|Increased exposure eventually resurfaced some of the strikeout issues that Will Smith seemed to overcome at Triple-A, but the 24-year-old is the rare catcher who can compete with Sanchez in terms of power and has improved his offensive game so drastically over the past couple years that he might have best-at-the-position-type upside. He's also so sound defensively that playing time won't be an issue, at least not until prospect Keibert Ruiz is ready.|
Carson Kelly Arizona Diamondbacks C
|The former Cardinals prospect has quietly climbed to the top of the Diamondbacks depth chart, but as with Garver, there's a chance he could get even more at-bats with his primary playing-time threat, Alex Avila, out of the way next year. Kelly's developmental path is more typical than that of the 28-year-old Garver, which should give us a better idea what comes next. As a disciplined hitter with power, the upside is comparable to Grandal, but perhaps with more batting average potential.|
Salvador Perez Kansas City Royals C
|Remember him? The heart and soul of the Royals lost all of 2019 to Tommy John surgery, and it's worth pointing out that a full recovery is no guarantee. But the Salvador Perez we left behind was a lock for 20 homers and some of the most consistent paying time at the position. A low strikeout rate is about the only other thing he brings to the table -- and it only matters in a subset of leagues -- but if he's healthy, he'll be must-start.|
Wilson Ramos New York Mets C
|With his low strikeout rate and ground-ball tendencies, Wilson Ramos remains one of the better sources of batting average at the position, but his failure to elevate the ball also limits his power at a time when a hitter can't afford to fall too far behind in home runs. At 32, he's also the oldest player to appear in these rankings so far, and catcher generally isn't a position that ages well.|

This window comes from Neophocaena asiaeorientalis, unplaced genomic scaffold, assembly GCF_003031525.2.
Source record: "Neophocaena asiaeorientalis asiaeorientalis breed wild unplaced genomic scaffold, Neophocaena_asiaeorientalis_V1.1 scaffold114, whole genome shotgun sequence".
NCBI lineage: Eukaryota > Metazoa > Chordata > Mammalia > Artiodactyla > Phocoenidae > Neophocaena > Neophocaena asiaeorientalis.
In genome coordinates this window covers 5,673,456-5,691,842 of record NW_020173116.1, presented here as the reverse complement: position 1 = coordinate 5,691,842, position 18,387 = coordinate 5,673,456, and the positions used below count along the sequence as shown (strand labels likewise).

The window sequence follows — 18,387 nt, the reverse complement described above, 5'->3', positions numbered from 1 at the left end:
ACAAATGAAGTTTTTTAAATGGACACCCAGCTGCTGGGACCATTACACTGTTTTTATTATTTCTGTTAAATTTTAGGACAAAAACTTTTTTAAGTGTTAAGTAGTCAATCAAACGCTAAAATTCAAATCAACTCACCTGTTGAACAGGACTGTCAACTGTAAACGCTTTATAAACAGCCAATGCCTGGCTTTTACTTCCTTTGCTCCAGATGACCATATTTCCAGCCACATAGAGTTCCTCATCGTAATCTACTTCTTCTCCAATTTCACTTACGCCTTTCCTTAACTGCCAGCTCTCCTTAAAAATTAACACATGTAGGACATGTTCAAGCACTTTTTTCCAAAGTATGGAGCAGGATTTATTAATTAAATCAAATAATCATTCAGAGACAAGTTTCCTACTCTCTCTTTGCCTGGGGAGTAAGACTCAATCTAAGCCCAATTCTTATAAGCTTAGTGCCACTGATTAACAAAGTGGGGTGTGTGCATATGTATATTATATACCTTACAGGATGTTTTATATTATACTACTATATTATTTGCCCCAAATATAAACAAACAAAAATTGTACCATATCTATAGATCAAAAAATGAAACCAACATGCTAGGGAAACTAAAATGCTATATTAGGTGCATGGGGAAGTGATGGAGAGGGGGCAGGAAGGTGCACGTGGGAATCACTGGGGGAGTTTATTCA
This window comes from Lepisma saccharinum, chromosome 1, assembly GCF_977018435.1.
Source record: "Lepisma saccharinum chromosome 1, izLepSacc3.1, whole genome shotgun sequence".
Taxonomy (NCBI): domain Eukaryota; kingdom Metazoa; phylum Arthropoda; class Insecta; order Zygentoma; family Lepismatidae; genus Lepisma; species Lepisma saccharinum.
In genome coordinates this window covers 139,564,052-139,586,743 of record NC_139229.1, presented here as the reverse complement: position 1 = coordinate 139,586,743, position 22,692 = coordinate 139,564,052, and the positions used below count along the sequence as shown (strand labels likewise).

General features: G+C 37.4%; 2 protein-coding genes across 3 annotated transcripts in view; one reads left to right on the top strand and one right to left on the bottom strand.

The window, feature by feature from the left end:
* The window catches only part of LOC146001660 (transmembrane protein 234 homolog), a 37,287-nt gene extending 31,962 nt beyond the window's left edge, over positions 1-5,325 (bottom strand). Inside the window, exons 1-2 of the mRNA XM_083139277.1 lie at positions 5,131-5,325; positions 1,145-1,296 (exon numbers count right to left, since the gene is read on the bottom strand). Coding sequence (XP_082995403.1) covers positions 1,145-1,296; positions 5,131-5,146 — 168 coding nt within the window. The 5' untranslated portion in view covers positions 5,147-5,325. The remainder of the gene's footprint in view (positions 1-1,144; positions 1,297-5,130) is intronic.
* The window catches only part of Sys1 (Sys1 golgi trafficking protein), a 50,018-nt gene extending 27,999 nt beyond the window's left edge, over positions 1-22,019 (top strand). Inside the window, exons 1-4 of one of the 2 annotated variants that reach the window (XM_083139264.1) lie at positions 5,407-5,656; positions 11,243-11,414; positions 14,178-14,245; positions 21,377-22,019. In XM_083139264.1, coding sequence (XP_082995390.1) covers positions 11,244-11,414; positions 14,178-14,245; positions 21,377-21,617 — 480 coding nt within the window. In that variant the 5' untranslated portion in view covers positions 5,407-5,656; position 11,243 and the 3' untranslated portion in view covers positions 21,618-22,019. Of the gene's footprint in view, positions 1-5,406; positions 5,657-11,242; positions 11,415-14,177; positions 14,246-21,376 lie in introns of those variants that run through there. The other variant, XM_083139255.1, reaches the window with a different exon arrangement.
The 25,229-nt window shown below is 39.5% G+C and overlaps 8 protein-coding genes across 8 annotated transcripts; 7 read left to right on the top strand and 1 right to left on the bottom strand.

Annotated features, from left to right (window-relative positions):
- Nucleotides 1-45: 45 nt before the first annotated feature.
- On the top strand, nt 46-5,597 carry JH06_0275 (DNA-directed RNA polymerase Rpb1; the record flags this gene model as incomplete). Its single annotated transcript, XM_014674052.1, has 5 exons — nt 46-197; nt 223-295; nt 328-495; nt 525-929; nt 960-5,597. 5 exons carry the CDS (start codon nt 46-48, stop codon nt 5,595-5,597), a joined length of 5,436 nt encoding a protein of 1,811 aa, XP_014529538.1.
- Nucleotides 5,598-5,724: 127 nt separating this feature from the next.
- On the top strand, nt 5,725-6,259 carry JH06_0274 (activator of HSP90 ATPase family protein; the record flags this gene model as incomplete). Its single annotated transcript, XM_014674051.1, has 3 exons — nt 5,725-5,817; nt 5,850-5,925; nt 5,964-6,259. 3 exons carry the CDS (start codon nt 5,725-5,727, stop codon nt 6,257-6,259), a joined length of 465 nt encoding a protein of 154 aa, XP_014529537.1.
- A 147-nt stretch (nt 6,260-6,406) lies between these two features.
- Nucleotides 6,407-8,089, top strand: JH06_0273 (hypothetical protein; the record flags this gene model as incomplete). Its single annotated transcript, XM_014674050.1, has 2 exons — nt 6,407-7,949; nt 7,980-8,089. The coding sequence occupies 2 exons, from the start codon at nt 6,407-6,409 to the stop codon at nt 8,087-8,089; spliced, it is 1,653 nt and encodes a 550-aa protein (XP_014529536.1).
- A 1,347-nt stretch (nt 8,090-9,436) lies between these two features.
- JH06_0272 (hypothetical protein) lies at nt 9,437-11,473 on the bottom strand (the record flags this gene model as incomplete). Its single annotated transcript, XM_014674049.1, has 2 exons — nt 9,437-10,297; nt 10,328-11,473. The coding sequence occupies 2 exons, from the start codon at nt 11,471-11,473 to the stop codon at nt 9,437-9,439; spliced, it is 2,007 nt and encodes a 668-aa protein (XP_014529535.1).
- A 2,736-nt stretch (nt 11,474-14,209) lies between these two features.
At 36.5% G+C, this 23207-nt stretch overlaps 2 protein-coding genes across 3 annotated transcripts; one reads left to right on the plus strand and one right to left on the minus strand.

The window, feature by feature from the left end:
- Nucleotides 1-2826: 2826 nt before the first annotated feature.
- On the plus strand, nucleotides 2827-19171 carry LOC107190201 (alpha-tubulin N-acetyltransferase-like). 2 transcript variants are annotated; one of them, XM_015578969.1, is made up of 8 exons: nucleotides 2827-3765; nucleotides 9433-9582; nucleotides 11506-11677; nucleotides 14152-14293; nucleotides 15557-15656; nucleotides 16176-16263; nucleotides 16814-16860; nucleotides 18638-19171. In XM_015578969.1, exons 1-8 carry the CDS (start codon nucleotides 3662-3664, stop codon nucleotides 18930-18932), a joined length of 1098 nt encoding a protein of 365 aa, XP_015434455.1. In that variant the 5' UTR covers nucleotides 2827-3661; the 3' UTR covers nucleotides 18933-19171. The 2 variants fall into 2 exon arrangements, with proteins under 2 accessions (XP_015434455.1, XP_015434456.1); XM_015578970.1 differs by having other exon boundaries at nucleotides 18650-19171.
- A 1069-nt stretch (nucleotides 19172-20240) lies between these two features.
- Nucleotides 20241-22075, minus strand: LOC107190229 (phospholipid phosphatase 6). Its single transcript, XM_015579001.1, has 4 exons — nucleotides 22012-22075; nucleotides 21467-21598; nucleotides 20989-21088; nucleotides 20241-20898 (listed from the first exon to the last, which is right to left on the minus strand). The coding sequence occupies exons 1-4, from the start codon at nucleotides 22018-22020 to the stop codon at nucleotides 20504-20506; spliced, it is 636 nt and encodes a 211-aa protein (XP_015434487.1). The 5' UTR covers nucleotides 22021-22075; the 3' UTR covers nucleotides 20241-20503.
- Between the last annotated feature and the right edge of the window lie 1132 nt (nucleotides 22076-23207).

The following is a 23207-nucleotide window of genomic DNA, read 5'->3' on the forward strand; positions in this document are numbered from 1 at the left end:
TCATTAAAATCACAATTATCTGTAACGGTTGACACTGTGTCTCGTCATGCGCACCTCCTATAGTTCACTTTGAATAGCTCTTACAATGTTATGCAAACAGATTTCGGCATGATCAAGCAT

Christian Vazquez Boston Red Sox C
|Regarded as a plus defender who at least knew how to put the bat on the ball, Christian Vazquez wasn't even the for-sure starter coming into the season, but the sudden development of power proved to be a game-changer. It also came out of nowhere, and a look at the underlying numbers doesn't shed much light on the breakthrough. He simply barreled up the ball more, and we'll have hope he can do it again in 2020.|
Omar Narvaez Seattle Mariners C
|Though he was never given a chance to shine with the White Sox, Omar Narvaez had modest sleeper appeal coming into his first season with the Mariners and mostly made good on it, with his plus plate discipline and line-drive tendencies giving him a respectable batting line. It's just that the emergence of Tom Murphy as a lefty masher limits Narvaez's playing time to that of a platoon partner at best. And if Murphy shows improvement against righties next year, well ...|
Yadier Molina St. Louis Cardinals C
|Playing time is about all Yadier Molina, now 37, has left to hang his hat on, but it's a big deal at a position where nobody is allowed to play every day. In points leagues especially, the volume can set him apart, as can his consistently low strikeout rate. You never know when it's all going to end, though. By remaining relevant for this long as a catcher, he has already defied the odds about five times over.|
Sean Murphy Oakland Athletics C